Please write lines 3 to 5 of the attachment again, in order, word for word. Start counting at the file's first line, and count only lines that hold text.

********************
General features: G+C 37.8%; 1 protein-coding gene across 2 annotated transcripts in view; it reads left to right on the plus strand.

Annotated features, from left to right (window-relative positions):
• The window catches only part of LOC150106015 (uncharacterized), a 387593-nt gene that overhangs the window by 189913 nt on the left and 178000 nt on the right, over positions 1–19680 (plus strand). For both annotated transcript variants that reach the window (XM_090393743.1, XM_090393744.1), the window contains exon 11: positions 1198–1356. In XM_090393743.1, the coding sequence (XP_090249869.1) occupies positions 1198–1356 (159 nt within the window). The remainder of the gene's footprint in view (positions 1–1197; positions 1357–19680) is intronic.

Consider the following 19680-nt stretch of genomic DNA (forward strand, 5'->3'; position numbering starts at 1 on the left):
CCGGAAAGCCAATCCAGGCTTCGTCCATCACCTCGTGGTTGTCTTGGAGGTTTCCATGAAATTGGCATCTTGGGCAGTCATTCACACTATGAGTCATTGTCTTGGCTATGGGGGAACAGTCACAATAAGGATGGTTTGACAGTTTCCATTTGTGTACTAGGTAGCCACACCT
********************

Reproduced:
• The window catches only part of LOC150106015 (uncharacterized), a 387593-nt gene that overhangs the window by 189913 nt on the left and 178000 nt on the right, over positions 1–19680 (plus strand). For both annotated transcript variants that reach the window (XM_090393743.1, XM_090393744.1), the window contains exon 11: positions 1198–1356. In XM_090393743.1, the coding sequence (XP_090249869.1) occupies positions 1198–1356 (159 nt within the window). The remainder of the gene's footprint in view (positions 1–1197; positions 1357–19680) is intronic.

Consider the following 19680-nt stretch of genomic DNA (forward strand, 5'->3'; position numbering starts at 1 on the left):
CCGGAAAGCCAATCCAGGCTTCGTCCATCACCTCGTGGTTGTCTTGGAGGTTTCCATGAAATTGGCATCTTGGGCAGTCATTCACACTATGAGTCATTGTCTTGGCTATGGGGGAACAGTCACAATAAGGATGGTTTGACAGTTTCCATTTGTGTACTAGGTAGCCACACCT